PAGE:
A dreamlike trip to Brazil: On our way to beautiful Paraty

Rio is lazily waking up under a nice morning sun on this Sunday, August 3, 2014. The promise of a very pleasant day in the Brazilian winter.

It is 8 o’clock. Sport jocks are finishing up the last miles of their morning runs. The dog walkers are strolling along the Praia de Copacabana down the walkway with its tiles featuring the famous black and white waves.

The beach-side restaurants are taking delivery of coconuts for the fruit juices and cocktails which they will be serving all day until late in the evening.

We are meeting our driver who will take us to the famed colonial city of Paraty. We get on board the minivan, and off we go.

The car will be driving southbound, and it is actually a long way crossing the city of Rio before we reach the city limit. We drive by the huge seating structures that are lined up for the carnival. This sighting reminds us of ‘’Rio’’, the animated movie which we have seen time and again.


As we are heading towards the outskirts of the city, we drive by many favelas. The poverty is striking. On the roofs of the run-down, decaying houses, big signs featuring the various presidential candidates remind everyone that the election is getting close. These signs obviously are meant to be loud, and they are! But we wonder whether they serve the purpose and actually capture the attention of the inhabitants, if only for an instant.

Watching the scenery through the car windows, I think back about the Copacabana beach vendors who told us they lived in a favela. Which one? There are so many of them….

The car is continuing on its way and finally exiting the city. The urban landscape is disappearing and soon the scenery is turning greener. We are driving along the Costa Verde, and overlooking the sea, the landscapes will be really beautiful all the way down to Paraty.


In the 18th century, Paraty was a prosperous city, thanks to its location near the sea and the commerce of sugarcane, as well as the trading of gold and diamonds from nearby Minas Gerais. It was a dynamic port shipping precious metals and diamonds and other goods to Portugal.

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Today the town relies mostly on tourism for its livelihood. The houses are painted in immaculate white, whereas the wooden doors and windows shades are painted in bright colors. The streets have retained the stones from the old times; they are rather uneven and bumpy, to say the least. The unsuspecting visitor should be warned to watch his step! Paraty has a really unique charm, taking the visitor back to the old times.

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We check in at the Pousada de Principe, which is a nice pousada ideally located on Avenida Roberto Silveira, not far from the historical center. The hosts are friendly and welcoming.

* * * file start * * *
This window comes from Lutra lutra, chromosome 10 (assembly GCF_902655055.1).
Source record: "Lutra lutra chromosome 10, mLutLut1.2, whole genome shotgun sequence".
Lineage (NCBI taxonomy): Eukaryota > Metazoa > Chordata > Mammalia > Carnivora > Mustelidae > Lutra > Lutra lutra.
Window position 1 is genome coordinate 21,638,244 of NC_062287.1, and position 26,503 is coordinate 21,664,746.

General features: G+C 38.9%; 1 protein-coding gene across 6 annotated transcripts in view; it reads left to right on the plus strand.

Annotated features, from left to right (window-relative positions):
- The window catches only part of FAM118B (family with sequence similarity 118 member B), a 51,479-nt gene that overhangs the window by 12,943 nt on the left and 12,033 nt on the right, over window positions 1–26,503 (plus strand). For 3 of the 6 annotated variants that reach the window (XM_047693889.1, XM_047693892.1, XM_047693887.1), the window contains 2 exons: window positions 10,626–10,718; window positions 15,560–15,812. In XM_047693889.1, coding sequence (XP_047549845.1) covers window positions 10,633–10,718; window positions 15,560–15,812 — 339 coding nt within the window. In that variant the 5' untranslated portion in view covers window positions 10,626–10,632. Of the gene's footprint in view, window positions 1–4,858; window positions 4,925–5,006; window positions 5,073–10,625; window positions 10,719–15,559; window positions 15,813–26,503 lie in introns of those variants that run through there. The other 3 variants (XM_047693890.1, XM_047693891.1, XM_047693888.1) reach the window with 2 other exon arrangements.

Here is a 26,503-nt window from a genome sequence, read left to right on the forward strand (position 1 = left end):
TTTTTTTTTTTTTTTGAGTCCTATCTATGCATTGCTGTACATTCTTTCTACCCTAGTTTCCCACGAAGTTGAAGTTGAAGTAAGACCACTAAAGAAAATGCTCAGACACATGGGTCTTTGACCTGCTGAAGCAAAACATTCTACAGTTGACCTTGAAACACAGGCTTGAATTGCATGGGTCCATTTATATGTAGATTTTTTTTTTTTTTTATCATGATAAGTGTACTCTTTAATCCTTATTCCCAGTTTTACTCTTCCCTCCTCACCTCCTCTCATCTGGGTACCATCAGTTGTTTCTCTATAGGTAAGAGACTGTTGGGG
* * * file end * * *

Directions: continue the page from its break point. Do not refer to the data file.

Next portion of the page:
After a short walk around the streets of the old town to catch a first look, we are getting hungry and decide to have lunch at the restaurant Punto Divino, in a very pleasant inner yard under the shade. Freshly-baked bread, delicious pasta dishes and generously-sized salad dishes. A good lunch, which will set us on an excellent course to visit the old town of Paraty!

Today is the last day of the 2014 International Literature Festival of Paraty.

The Festival has drawn a large number of visitors, and the narrow paved streets of the old town are unusually crowded. Athough it is a major tourist attraction, most of the time this small provincial city is not as bustling and busy as today.

On the Praça da Matriz, a large screen displays the literary discussions from the Festival, and quite a few spectators are watching and listening assiduously.

Further down the street, a large crowd has gathered around a couple of storytellers, apparently from a native Brazilian ethnic group we are guessing. The two old men are telling stories from the old times perhaps, or some legends of sort. Whatever the tales, the group of onlookers is obviously captivated. We stand by silently, watching the storytellers and the listeners. But needless to say, we cannot catch a thing, and after a moment, we decide to resume our tour, carefully and patiently making our way through the by-standers!

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Looking for a relief from the crowd, we choose to walk away from the center to go discover the less-visited streets and feel the unique, charming atmosphere of this small old city which has been so nicely and delicately renovated.

An interesting stop at the Casa da Cultura on Rua Doná Geralda. It is free to get in and you can look at the temporary exhibitions. Upstairs, a great view from the balcony overlooking the paved streets.

La maison de la culture
La maison de la culture

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At the end of Rua Doná Geralda, we arrive at the small harbor where brightly colored fishing boats are idle, waiting to take customers on a tour of the bay. We will come back tomorrow!

Brésil 2014

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It has been a long day since we left Rio de Janeiro this morning. So we decide to head back to the Pousada, strolling leisurely along the streets. At the Pousada, the pool is waiting for us, although on the first dive, the water feels a little bit chilly. Back in our room, a warm shower and a set of fresh clothes, and we are ready for a nice and relaxed evening at the Pousada.

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